The American Heart Association, the world’s leading nonprofit organization focused on heart and brain health for all, recently donated a CPR in Schools training kit to Conestoga Valley High School. The donation was made possible with support from Barley Snyder, as part of the law firm’s sponsorship of the Lancaster Heart Ball.
“Being able to donate this CPR in Schools training kit to Conestoga Valley could potentially save lives,” said Barley Snyder attorney Elizabeth Melamed, who also is on the board of directors for the American Heart Association Lancaster Division. “The more people that are officially trained and certified in CPR techniques, the better. We’re very excited that Conestoga Valley High School realizes the importance of CPR and to support the American Heart Association’s initiatives and CPR programming.”
Developed by the American Heart Association, the CPR in Schools portable training kit contains inflatable manikins, AED training simulators. The kit is designed to help educators facilitate CPR training in a single class period and to be reused to train an entire school.
CPR – or Cardiopulmonary Resuscitation – is an emergency lifesaving procedure performed when the heart stops beating. Only about 45 percent of people who experience an out-of-hospital cardiac arrest receive the immediate help they need before professional help arrives.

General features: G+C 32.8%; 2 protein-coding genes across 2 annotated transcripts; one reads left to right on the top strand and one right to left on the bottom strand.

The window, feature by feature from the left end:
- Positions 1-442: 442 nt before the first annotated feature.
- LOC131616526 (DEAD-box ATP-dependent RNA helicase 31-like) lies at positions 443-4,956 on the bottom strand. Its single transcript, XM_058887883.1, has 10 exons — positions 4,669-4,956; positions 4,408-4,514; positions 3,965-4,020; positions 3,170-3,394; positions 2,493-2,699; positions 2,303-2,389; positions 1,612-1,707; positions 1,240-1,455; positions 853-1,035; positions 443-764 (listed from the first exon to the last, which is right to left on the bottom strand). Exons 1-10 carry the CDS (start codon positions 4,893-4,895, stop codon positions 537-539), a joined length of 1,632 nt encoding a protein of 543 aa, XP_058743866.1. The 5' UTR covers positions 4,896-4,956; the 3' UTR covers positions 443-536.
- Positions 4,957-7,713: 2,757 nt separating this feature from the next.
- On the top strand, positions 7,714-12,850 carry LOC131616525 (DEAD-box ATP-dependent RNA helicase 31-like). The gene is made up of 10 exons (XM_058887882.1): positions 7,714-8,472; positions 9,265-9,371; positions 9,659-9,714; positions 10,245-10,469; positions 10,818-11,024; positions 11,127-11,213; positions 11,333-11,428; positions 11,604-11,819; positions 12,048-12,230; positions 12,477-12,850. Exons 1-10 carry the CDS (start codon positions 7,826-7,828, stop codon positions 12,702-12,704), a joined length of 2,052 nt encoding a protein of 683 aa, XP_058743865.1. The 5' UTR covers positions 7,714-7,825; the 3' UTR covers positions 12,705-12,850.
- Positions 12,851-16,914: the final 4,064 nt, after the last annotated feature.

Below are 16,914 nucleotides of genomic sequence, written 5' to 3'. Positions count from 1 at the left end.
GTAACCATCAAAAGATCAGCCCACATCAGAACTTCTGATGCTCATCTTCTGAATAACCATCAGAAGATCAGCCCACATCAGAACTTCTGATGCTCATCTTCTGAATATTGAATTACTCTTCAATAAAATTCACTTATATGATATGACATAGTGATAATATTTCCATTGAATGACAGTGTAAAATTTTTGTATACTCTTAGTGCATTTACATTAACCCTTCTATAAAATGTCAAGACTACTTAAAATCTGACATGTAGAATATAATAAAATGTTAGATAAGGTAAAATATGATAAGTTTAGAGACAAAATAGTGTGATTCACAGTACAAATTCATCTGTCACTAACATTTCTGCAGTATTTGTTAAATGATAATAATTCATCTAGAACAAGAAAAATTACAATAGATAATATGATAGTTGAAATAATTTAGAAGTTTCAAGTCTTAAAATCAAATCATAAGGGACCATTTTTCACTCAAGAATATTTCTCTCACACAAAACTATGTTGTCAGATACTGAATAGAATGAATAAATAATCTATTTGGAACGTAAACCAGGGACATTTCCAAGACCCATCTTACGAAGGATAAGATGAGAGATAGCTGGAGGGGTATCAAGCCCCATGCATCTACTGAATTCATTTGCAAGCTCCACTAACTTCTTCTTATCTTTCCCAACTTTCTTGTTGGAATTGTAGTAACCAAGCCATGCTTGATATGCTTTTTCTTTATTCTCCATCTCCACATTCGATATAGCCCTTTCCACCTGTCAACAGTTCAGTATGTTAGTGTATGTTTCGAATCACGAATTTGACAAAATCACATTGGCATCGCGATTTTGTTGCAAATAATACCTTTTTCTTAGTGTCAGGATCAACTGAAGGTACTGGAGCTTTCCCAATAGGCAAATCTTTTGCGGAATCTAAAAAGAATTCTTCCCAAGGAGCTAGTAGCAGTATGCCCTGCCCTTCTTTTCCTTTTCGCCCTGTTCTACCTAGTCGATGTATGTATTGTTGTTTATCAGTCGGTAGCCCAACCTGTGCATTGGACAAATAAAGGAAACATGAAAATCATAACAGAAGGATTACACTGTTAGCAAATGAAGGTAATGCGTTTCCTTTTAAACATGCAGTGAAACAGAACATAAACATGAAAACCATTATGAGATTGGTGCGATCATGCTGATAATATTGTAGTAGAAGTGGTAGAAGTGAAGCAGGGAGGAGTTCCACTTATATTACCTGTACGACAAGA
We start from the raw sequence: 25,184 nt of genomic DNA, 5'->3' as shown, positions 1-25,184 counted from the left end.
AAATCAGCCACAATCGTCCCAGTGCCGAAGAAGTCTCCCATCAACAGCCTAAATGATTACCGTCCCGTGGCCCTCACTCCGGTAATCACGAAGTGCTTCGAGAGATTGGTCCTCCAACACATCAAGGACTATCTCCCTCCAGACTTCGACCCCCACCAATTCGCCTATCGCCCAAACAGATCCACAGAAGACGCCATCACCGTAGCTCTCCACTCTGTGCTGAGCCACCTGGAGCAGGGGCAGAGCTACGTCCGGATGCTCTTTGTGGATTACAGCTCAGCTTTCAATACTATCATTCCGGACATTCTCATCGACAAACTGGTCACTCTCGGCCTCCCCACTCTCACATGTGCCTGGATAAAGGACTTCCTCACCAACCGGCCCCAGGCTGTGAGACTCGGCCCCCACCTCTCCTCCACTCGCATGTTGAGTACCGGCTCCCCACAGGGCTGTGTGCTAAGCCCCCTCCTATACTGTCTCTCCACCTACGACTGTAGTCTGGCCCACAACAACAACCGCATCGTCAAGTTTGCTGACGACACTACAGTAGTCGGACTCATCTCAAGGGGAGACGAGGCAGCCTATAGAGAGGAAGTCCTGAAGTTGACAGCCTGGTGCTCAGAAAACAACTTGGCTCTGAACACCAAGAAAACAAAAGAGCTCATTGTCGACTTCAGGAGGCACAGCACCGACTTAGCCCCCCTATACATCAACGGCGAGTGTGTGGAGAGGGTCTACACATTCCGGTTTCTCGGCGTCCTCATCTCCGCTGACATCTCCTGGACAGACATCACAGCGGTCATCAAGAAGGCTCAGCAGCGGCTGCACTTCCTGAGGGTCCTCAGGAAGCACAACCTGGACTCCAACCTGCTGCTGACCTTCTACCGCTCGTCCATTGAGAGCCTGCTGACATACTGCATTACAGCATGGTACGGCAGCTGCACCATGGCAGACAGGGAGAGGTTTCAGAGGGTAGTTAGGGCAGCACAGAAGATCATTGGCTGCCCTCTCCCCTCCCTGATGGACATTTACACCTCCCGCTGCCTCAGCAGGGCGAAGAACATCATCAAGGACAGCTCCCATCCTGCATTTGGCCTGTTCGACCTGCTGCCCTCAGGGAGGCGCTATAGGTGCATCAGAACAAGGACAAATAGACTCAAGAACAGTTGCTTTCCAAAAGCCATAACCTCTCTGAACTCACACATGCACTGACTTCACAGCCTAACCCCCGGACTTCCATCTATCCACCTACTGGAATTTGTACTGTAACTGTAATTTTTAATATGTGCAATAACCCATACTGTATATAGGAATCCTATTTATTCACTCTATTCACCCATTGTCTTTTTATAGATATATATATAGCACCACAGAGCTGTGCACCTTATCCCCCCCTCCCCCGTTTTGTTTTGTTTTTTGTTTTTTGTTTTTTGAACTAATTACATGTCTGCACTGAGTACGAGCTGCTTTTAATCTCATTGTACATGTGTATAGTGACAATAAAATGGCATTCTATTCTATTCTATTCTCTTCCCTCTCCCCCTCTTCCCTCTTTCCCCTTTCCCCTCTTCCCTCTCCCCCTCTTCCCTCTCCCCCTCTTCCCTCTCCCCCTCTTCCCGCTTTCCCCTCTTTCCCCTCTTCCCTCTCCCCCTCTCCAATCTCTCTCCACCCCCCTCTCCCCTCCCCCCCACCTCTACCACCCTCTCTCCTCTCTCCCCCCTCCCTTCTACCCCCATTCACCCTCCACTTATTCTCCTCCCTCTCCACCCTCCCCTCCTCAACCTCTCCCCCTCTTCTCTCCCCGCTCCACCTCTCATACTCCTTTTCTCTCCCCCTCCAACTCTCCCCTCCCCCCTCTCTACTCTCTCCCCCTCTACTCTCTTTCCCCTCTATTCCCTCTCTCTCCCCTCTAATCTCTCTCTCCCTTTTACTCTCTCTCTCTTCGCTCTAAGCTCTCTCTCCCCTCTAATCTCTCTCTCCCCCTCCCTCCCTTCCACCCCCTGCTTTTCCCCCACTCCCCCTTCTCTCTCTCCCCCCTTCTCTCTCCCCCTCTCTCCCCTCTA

Immediate CPR can double or triple chances of survival after cardiac arrest. If someone is called on to give CPR in an emergency, they will most likely be trying to save the life of someone they love: a child, a spouse, a parent or a friend. In 2019, the American Heart Association advocated for passage of legislation that ensures all Pennsylvania high school students are trained in Hands-Only CPR.
“I want to extend a huge thank you to the American Heart Association and Barley Snyder for the generous donation of the CPR training kit,” said Nancy Lopez, Conestoga Valley School District’s nursing department chair. “This kit will be a valuable addition to the CPR courses we offer at the high school and our instructor is excited to utilize the kit’s tools with our students!”
The American Heart Association trains more than 23 million people globally every year by educating healthcare providers, caregivers, and the general public on how to respond to cardiac arrest and first aid emergencies. To learn more about CPR training, visit heart.org/cpr.